There are pumpkins turning orange in the garden overflow. It was a volunteer from the compost that I decided to entertain. Here we are moving into the hottest part of summer and I have the promise of fall growing wild, and I do mean wild. Pumpkins are monstrous plants. I can’t touch the vine with my bare skin because I have some sort of allergy to it. Squash and cucumber, too. Not sure why that is but it’s just always been that way. Thankfully I am immune to tomato rash because I get waist-high in those.
At this point my flower beds are overrun with crabgrass and weedy vines. I try to ignore them as I walk past. I know they’re begging for room to grow but it feels futile in August. Maybe I’ll rally some strength and give them one last grooming before fall. Sometimes I feel like I have to choose between keeping up with the inside or out. It’s nearly impossible to maintain both at the same time. For me, anyhow. This rings true for the internal/external soul work, too. So many outside demands; it’s real easy to neglect the inside. That is until it’s an unruly bed that begins to choke you a bit.
I’ve been admiring several butterflies in the garden this month. I call them Mariposa in my head because it seems more beautiful a word. The goldfinches dominate the sunflowers by shadowy morning, and the butterflies the zinnias in blazing afternoon sun. I will never tire of the wonder of such things. Never. The fact that the Monarch butterfly is going extinct makes me cherish it that much more.
I’ve been spending a good chunk of my time working on paying projects. I’m thankful, considering so many are not able to find work during this pandemic. But it’s been a little stretch for me having all the kids home and upping my hours. I have little motivation for cleaning and finishing house projects I’ve left unfinished. I think I need to finish a project just so I can feel the gratification of closure. We don’t often find that sense in life. We live in present tense and first person. Most of our chapters are open-ended and evolving. I think when I finish a project it gives me the pleasure of finished. How often do we get to really finish anything? Most of the time we are endlessly working toward a goal that is unto another goal. Painting the last cabinet door or the remaining trim gives me some sort of peace. I’m notorious for starting and never finishing and so it’s a bit maddening when all I want is something to be complete. That’s on me, though. Something I certainly should be working on, even though I am the most unfinished project around here.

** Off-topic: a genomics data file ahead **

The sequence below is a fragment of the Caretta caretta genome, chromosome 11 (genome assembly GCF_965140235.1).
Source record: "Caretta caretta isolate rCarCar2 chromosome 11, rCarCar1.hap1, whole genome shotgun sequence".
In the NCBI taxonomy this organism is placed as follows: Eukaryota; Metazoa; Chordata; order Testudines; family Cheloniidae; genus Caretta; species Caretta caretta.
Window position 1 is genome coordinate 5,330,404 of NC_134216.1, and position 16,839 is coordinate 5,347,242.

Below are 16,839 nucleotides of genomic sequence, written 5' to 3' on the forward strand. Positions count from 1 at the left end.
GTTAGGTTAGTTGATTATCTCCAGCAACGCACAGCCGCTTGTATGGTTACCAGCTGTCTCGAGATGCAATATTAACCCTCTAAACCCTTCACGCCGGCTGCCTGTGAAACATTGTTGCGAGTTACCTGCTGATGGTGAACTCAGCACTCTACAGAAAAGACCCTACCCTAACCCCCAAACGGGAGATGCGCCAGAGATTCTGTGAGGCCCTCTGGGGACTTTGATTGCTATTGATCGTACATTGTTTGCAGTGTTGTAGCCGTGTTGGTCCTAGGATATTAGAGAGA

Not long ago I spent some time in the river with my soul sisters. We washed off the grime of the grind and talked real talk. Floated a bit and felt the weightlessness of hope buoy up. We’ve been talking a lot about futility and hope. In a world where everyone seems hot with rage, it felt good to cool our skin. Couple that with weekly creek time and I think I can manage the sticky of August. Last night, right before a light sprinkling set in, the air was so thick I said aloud, “Just wring it out, already.” I have often wanted to pinch the clouds until they cry. Only when the humidity painfully edges on a rain that would cool. I enjoyed the sunset with a refreshing breeze blowing me in the hammock. That’s how unexpected kindness feels. Such a gentle kiss on a furrowed, sweaty brow. Thank you for your pockets of kindness, summer. This girl is most grateful.